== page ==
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24

Jun 2014

KitchenFest! Q+A: Bev Brett

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Beverly Brett, the writer and director of last year’s hit play “Out of Black Cove,” and the group of players she directs, the St. Ann’s Bay Players, will be bringing three plays to KitchenFest this year at the Gaelic College! Our Marketing and Design Intern Leah Noble had a chance to chat with Bev in May about the “story theatre” format, about what the Cape Breton kitchen has meant to her, and about why live theatre is so magical.

Leah: Your plays are always well-attended and so entertaining. Tell me about the plays you’re producing at the College this year!

Bev: So “Vision” was written by Alistair MacLeod, and I first produced his story in theatrical form at the Cabot Trail Writers Festival in 2012. We only did one performance then. Then I was in Waipu, New Zealand, and I saw Alistair and his wife, and he asked me, “When are you going to do that again?” We made the decision in January to take “Vision” to the stage at the Gaelic College, and then of course he sadly passed away in April. We decided to still produce the play. We feel it will be a great tribute to him.

The other two plays are based on traditional stories told on the North Shore of Cape Breton, stories that were told by Evelyn Smith and Hector Carmichael. I created plays from them for the Gaelic College a few years ago, so that they could use them in their classes in Gaelic drama.  The Company that I’ve been directing and working with for thirty-four years, the St. Ann’s Bay Players, will be performing all three plays.

Many of the cast from last year’s production — Mary Ann Wilson, Todd Hiscock, Murdena MacDonald, Yvonne LeBlanc, Frank MacKenzie, Jitka Zgola, & George Dauphney —  are returning with the addition of the great talents of Murdock MacDonald, Gary Walsh, Joey Burroughs  and Sue Browne. And I should note that although the cast are sometimes playing cats and horses, “Vision” is material for mature audiences.

Leah: What is the “Story theatre” format?

Bev: Story theatre is more like story-telling. “Vision” will be done in a more theatrical way than the other two plays, but still in the story-theatre format. So for example, in “Vision” there are 7 actors playing multiple characters and they are onstage all the time, changing costumes, becoming animals, handling puppets, as well as acting in scenes. There will be interesting visual technical effects, projected images. Story theatre is sort of the flavour of an old-time variety concert.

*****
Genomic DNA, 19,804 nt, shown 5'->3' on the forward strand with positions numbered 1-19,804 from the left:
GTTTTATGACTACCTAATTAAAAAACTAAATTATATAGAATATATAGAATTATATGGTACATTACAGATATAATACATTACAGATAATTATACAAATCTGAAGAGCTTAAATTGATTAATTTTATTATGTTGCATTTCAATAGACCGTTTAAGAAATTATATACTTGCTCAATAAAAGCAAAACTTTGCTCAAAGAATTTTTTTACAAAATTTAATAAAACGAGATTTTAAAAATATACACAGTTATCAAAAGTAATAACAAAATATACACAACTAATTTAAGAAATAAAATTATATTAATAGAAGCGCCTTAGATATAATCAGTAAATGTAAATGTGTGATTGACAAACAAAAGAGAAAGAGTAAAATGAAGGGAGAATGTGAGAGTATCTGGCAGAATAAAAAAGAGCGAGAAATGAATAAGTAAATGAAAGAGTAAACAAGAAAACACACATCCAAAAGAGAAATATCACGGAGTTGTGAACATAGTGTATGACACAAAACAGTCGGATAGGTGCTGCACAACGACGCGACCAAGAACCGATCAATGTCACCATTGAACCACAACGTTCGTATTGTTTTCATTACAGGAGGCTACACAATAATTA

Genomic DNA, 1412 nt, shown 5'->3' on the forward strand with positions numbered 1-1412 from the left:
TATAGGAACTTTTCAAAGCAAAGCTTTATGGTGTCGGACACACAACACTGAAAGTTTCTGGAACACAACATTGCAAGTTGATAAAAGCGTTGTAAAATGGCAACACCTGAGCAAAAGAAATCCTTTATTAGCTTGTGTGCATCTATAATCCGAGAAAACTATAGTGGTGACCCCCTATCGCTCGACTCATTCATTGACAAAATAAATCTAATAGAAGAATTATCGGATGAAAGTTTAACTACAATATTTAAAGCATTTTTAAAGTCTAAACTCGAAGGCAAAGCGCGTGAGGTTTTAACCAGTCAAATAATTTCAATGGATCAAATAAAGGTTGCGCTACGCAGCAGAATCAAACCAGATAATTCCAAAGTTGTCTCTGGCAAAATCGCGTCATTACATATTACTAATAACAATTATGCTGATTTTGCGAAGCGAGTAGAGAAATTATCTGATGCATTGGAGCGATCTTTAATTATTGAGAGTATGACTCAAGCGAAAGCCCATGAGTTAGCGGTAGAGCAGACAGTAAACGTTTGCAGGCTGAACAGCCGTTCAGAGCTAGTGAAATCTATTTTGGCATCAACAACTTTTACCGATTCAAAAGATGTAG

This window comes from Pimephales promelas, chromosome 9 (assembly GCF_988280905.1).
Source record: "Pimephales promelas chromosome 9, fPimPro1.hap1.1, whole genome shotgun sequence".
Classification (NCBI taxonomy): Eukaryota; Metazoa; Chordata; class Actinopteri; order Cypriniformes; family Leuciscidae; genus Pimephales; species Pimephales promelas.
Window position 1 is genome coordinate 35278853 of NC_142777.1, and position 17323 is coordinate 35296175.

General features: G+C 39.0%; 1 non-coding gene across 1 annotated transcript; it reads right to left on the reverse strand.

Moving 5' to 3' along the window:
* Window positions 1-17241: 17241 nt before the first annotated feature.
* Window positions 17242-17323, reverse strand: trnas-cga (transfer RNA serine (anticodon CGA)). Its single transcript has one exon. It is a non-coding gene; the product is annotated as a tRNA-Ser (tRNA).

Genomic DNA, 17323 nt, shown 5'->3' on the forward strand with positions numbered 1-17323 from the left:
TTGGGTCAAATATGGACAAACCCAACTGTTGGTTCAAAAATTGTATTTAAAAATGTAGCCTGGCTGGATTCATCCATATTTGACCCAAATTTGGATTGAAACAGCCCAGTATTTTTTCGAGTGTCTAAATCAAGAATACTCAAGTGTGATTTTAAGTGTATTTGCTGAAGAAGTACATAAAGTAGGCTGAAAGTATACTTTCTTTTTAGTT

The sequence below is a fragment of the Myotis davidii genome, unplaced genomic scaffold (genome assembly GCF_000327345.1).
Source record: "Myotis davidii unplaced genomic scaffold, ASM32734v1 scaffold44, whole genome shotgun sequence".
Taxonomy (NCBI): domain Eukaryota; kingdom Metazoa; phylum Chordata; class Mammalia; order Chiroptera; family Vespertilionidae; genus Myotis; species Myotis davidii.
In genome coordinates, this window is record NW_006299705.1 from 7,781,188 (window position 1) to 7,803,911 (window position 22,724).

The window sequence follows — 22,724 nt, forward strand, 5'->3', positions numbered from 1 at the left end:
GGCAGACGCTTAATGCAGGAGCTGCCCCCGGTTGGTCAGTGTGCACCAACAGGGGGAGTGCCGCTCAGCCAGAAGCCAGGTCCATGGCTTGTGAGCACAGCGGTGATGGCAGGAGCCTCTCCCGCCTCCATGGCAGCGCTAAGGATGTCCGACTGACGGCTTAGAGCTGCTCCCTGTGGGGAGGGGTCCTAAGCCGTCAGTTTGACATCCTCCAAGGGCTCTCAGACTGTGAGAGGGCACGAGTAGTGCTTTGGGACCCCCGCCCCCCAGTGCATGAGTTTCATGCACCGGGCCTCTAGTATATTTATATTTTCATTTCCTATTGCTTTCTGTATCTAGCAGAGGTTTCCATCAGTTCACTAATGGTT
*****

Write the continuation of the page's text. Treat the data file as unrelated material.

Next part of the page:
Leah: Was it hard to adapt the Vision story to the stage?

Bev: I’d say of all his short stories, Vision is one of the harder ones to adapt. It’s a real toughie. It’s real life, you know, it’s gritty. But it’s still really funny. Alistair had a way of writing humour in the darkness. I think of it as a dark fairy tale, you have the innocent view of the kids, telling the story.

Leah: You’ve been involved in live theatre since 1980 in Cape Breton. Why is it so important, to stage and also to attend live theatre?

Bev: Live theatre, especially in a small community, is so interesting. Anything can happen! For a story like “Vision”, you know, you can read the story on the page, by yourself at home, but with live theatre you get to hear the language, hear it and see it coming alive. The actors interact with each other, and the audience sees that interaction, and then sees a whole different side of the story. Subtle things you may not have picked up on, in the story, through gestures and reactions on stage become obvious, and really funny.

Something else that’s almost magical about live theatre is that the audience becomes part of the play. You know, leading up to the performances, the actors rehearse and rehearse, but for actors, there is nothing like performing in front of a live audience. The audience will react to parts by laughing, which in turn gives energy to the people on stage. I find live theatre is especially neat in a small community where most of the people know each other. For me, as a director, I get to sort of watch the audience react to things. And as the audience, you see people that you know up on the stage, acting… you see a side of them you didn’t know before. And the community is so close-knit that people will tell me exactly what they think… if they thought it was too long, you know, for example.

Leah: KitchenFest is celebrating the magic and community of the Cape Breton kitchen. Can you tell me a little bit about what the Cape Breton kitchen has meant to you?

Bev: When we first moved here in the 70s, there was a couple that lived near us, Dan Hector and Jessie Smith. They took us in, really adopted us. We’d visit often, especially when we were building our log cabin. We were living in a tent and we’d go over to the Smith’s for tea. You’d come in and they’d say, “Sit!” I can still remember the kitchen, there were two stoves, a table and chairs, and a daybed. There was always a pot of tea on the stove. I would say that in their kitchen, I found home. You know, KitchenFest is really showcasing the music, that happened in the kitchen, but it’s important to remember the story-telling that happened there too. Gaelic culture is really a “visiting culture,” social interaction and being curious and caring is so important.

The plays are running July 1st, 2nd and 3rd and you can get tickets by calling the Gaelic College at (902) 295-3411.

Bev Brett grew up in Boston of Irish and Maritime Canadian descent, and has lived in Cape Breton for over forty years. She has directed over sixty plays in Atlantic Canada and New Zealand.

 

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